Teen tattoos - an issue raising concern

According to a clinical report by the American Academy of Pediatrics, “voluntary body modifications” or tattoos, scarifications and piercings by teenagers is a rising concern. These can lead to serious complications they warn and also discuss the implications of these modifications both in terms of social as well as personal and related to mental health.

Tattooing and piercings earlier were more common for high risk individuals and populations. With time general populations too have adopted these modifications. According to the American Academy of Pediatrics, these modifications in teenagers may lead to medical complications and also co-exist with other high-risk behaviors. In this report they compare these voluntary body modifications with nonsuicidal self-injury (NSSI).

Image Credit: Peter Baxter / Shutterstock
Image Credit: Peter Baxter / Shutterstock

Data from Harris Poll from 2016 has found that 3 in 10 US adults had at least 1 tattoo. This is a 20 percent rise from 2012. Tattoos are more prevalent in the South (32%) compared to other regions and commoner among adults in their 30’s. Teenage studies are fewer and one such study noted that among high school students from across 8 states, 10 percent had tattoos and over half (55 percent) were interested in getting a tattoo. Among those aged between 12 and 22, 10 to 23 percent had a tattoo and 27 to 42 percent had a body piercing other than earlobes. Older adolescents got tattooed and pierced more often and girls more often than boys got pierced or tattooed.

Regarding knowledge about associated risks studies showed that two thirds of all teenagers knew that getting tattoos or piercings raised their risk of possible infections such as HIV and hepatitis B and C. Knowledge about Hepatitis B and C and tetanus were less common than about HIV. They study report noted that normal body modification are different from non-suicidal self injury (NSSI) which is described in the Diagnostic and Statistical Manual of Mental Disorders, Fifth Edition. NSSI has been termed as impulsive and is associated with mental health problems. Among teenagers the prevalence of NSSI is 14 to 24 percent.

Authors also write about the social implications of adolescent body modifications. They note that with time the public perceptions of only rebels and deviants take up body modifications is on the decline. Societal acceptance of tattoos and piercings has increased they note. Still, these may be detrimental in educational and job opportunities they write.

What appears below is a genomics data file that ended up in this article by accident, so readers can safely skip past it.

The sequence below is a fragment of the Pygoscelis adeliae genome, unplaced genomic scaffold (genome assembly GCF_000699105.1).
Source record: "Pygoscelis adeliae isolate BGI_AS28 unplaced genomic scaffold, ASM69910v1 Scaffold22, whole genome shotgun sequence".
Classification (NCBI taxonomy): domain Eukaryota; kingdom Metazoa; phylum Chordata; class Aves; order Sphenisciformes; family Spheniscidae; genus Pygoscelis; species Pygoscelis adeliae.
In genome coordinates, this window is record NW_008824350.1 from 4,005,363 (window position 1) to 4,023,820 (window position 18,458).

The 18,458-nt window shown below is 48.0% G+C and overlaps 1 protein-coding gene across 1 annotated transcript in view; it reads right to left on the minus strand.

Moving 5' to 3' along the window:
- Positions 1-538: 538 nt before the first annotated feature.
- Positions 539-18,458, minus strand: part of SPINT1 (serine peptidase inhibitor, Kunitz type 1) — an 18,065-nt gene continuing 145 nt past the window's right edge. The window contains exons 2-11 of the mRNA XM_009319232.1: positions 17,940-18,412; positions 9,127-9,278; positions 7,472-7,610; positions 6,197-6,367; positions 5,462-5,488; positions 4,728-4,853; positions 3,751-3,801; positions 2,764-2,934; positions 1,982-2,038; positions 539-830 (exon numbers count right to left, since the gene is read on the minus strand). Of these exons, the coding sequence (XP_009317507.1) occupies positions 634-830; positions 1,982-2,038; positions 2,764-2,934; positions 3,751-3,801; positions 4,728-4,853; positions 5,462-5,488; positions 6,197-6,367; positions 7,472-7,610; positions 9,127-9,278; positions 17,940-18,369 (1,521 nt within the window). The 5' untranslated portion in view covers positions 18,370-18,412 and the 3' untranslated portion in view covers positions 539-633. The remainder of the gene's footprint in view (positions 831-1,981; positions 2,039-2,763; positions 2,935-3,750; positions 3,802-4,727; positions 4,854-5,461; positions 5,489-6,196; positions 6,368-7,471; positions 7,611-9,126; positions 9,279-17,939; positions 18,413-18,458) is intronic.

The report ends with a series of warnings and advice for pediatricians and what they should instruct their patients and their parents. The authors write that all teenagers and their parents should know that these body modifications are often permanent and that removal is difficult and expensive and may not be complete. Complications such as keloids on the scars may be formed. Risk of infections need to be emphasized. The authors also warn that some of the inks or temporary tattoo dyes such as henna may lead to allergic reactions as well. Local and state laws may mandate that body modifications that are permanent may not be offered to adolescents. These need to be kept in mind too. Lastly all teenagers must be adequately counseled that their visible tattoos and modifications may hurt their chances of getting into a good college or getting a good job.

Dr. Ananya Mandal

Written by

Dr. Ananya Mandal

Dr. Ananya Mandal is a doctor by profession, lecturer by vocation and a medical writer by passion. She specialized in Clinical Pharmacology after her bachelor's (MBBS). For her, health communication is not just writing complicated reviews for professionals but making medical knowledge understandable and available to the general public as well.

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